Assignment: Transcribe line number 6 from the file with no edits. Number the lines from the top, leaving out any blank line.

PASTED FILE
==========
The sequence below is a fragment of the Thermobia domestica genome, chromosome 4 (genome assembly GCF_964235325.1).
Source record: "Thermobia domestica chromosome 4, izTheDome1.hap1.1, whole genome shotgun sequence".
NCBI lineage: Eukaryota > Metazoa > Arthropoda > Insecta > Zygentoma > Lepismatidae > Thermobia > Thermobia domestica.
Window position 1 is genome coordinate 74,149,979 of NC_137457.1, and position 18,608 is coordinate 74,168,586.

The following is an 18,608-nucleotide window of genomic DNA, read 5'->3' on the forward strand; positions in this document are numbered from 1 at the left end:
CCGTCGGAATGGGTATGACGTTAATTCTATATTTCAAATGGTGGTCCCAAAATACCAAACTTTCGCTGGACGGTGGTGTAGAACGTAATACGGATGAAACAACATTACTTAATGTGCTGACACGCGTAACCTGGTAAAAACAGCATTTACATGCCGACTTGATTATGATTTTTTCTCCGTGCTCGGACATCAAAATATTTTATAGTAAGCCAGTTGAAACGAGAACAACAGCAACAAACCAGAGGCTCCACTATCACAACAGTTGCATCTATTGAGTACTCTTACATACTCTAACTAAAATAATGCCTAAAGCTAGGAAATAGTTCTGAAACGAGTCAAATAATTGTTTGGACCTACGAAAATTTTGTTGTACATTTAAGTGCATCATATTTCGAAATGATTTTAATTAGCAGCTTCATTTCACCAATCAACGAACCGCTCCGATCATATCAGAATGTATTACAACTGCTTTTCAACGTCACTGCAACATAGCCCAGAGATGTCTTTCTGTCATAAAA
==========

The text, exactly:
CCGTCGGAATGGGTATGACGTTAATTCTATATTTCAAATGGTGGTCCCAAAATACCAAACTTTCGCTGGACGGTGGTGTAGAACGTAATACGGATGAAACAACATTACTTAATGTGCTGACACGCGTAACCTGGTAAAAACAGCATTTACATGCCGACTTGATTATGATTTTTTCTCCGTGCTCGGACATCAAAATATTTTATAGTAAGCCAGTTGAAACGAGAACAACAGCAACAAACCAGAGGCTCCACTATCACAACAGTTGCATCTATTGAGTACTCTTACATACTCTAACTAAAATAATGCCTAAAGCTAGGAAATAGTTCTGAAACGAGTCAAATAATTGTTTGGACCTACGAAAATTTTGTTGTACATTTAAGTGCATCATATTTCGAAATGATTTTAATTAGCAGCTTCATTTCACCAATCAACGAACCGCTCCGATCATATCAGAATGTATTACAACTGCTTTTCAACGTCACTGCAACATAGCCCAGAGATGTCTTTCTGTCATAAAA